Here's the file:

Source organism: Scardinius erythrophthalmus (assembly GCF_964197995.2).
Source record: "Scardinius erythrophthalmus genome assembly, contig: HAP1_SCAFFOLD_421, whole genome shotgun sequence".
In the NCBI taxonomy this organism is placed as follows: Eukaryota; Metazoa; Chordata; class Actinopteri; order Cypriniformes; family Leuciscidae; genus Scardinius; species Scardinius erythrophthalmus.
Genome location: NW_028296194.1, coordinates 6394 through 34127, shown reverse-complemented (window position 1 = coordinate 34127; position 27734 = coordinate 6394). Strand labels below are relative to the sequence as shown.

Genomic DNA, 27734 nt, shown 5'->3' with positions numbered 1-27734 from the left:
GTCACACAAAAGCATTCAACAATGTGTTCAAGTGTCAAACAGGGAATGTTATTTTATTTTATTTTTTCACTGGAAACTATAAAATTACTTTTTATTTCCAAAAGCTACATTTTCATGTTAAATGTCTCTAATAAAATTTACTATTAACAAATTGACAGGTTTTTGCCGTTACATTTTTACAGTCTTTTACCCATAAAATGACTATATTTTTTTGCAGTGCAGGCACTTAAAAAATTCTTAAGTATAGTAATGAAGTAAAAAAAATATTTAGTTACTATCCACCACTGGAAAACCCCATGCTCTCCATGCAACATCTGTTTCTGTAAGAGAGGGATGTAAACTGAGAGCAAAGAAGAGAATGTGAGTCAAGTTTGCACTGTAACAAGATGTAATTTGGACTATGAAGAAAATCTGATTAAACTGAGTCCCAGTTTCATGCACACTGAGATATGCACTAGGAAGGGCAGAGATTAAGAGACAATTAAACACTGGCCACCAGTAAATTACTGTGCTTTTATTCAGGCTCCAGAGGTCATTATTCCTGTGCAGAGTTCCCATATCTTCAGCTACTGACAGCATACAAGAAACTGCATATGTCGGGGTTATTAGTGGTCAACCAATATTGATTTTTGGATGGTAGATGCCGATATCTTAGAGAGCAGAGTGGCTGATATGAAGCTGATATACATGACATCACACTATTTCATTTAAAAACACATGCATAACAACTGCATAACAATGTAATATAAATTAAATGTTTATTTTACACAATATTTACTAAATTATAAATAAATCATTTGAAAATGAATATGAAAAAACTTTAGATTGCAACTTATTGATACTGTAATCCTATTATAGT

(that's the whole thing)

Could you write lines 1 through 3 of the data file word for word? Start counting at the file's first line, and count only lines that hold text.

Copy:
Source organism: Scardinius erythrophthalmus (assembly GCF_964197995.2).
Source record: "Scardinius erythrophthalmus genome assembly, contig: HAP1_SCAFFOLD_421, whole genome shotgun sequence".
In the NCBI taxonomy this organism is placed as follows: Eukaryota; Metazoa; Chordata; class Actinopteri; order Cypriniformes; family Leuciscidae; genus Scardinius; species Scardinius erythrophthalmus.